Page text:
The North Seattle Advanced Traffic Management System (NSATMS) was envisioned as a multi-jurisdictional arterial traffic data collection and data sharing system that would offer agencies and local governments throughout the greater Seattle, Washington, area real-time access to timely regional information about traffic conditions and traffic device status. The goals of the system were to promote regional agency coordination and cooperation, manage area traffic more efficiently, and serve as a data source for future metropolitan transportation planning and management efforts. The system would feature a central database management system that would collect information about traffic conditions and traffic device status throughout the region, and a wide-area network of remote workstations that would give participating jurisdictions access to that database.
In 1994, the Washington State DOT initiated a project to test this concept by developing an arterial data sharing system for an urban region that includes Seattle, unincorporated King County, and selected jurisdictions within northern King County and southern Snohomish County; it would also provide a testbed and data source for state intelligent transportation systems (ITS) activities. However, because of technical and project management issues, the system as originally envisioned was not implemented.
This lesson is based on excerpted results from the project’s evaluation report.
Establish a clear understanding of the research and development components of the project among ITS project partners. Software and hardware projects can range from the installation of established, widely deployed turnkey systems with well-defined installation, testing, and operations procedures to basic research projects involving the development of new and untested capabilities. The position of a project on this spectrum can have significant impacts on customer expectations, project management, scheduling, and costs.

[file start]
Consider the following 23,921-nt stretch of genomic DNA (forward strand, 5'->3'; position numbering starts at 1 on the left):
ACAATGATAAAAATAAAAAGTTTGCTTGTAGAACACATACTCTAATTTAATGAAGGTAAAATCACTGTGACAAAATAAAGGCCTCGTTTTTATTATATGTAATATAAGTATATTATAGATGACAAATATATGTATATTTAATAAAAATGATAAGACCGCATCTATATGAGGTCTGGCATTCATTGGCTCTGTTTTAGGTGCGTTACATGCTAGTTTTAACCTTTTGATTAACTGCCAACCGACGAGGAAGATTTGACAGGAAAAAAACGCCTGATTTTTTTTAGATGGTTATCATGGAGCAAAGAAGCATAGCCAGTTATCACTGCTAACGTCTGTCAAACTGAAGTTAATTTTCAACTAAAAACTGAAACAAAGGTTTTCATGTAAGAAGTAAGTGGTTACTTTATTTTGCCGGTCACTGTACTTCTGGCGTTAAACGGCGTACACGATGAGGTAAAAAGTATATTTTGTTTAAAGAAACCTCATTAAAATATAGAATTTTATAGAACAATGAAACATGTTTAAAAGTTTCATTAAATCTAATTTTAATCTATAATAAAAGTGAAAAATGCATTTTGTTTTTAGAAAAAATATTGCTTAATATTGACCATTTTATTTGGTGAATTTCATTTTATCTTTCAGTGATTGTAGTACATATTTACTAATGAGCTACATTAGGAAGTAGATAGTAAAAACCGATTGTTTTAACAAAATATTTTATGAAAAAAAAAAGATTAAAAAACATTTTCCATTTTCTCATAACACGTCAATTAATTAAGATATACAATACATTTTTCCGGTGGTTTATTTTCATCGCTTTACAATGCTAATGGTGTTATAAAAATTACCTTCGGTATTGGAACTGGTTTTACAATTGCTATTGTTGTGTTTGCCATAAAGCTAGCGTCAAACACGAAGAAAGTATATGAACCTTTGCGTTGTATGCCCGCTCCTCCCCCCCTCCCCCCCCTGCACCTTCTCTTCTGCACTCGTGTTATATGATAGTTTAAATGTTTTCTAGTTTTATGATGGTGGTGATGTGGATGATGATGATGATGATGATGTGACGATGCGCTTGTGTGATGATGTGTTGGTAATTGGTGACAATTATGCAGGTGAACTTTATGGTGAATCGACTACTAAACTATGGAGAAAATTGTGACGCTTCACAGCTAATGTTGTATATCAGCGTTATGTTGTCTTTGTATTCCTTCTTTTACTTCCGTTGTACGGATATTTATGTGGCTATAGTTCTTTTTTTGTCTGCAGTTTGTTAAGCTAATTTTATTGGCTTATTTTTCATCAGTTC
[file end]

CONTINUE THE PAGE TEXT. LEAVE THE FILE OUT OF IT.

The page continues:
In the case of the NSATMS project, there was a difference in perception between the client and the contractor regarding the nature of the project. The client viewed the project as a modified "turnkey" system, whereby the contractor would port an (largely) existing product to the client's environment, and the client would then direct the modifications necessary to customize the product to its particular requirements. In reality, however, the functionality of the existing modules was not as full-featured as the client had thought; as a result, the project had more of the characteristics of a software development effort, requiring software modules to be developed during the project. This difference in perceptions of the basic nature of the project had major effects upon project structure, expectations, and progress:
- The project management structure did not match the basic research and development elements of the project. Project tasks, schedules, and deliverables were based on a perception of the project as the deployment and modification of an existing product. When this turned out not to be the case, the structure of the original tasks, schedules, and deliverables were no longer well-matched to the technical and management needs of the project. The project structure was not designed with the software requirements definition and detailing tasks of a ground-up software development project in mind. Furthermore, he management tasks needed to maintain visibility into, and control over, such a project were not retroactively implemented.
- Schedules did not match the project's development components. The NSATMS project was extended well beyond its original two and one-half year schedule; the extensions were the result of factors such as changes in the scope of work (e.g., a change in operating system platform for the ATMS software) and software development issues. (Although the project schedule was not well matched to the project, it is interesting to note that participants did not consider this to be an undue inconvenience, in part because they themselves recognized the optimistic nature of the schedule. In addition, the project's relatively low public profile did not produce any firm public expectations of new public services. The absence of such expectations and any associated pressure to complete the project within a certain period reduced the impact of the schedule changes.)
- The cost estimates did not accurately reflect the project's basic research and development components. While there was some disagreement about the root cause of cost overruns for this project, the original project cost estimates did not appear to reflect the technical nature of the project.
The lesson learned from this is that the parties involved must be realistic about their technical capabilities and the true nature of the project. For this effort, the original description of existing or readily developable capabilities as perceived and accepted by the client was overly optimistic. This caused all parties to make decisions about project structure and management that in hindsight were not well matched to the software development tasks at hand. This delayed the project implementation.
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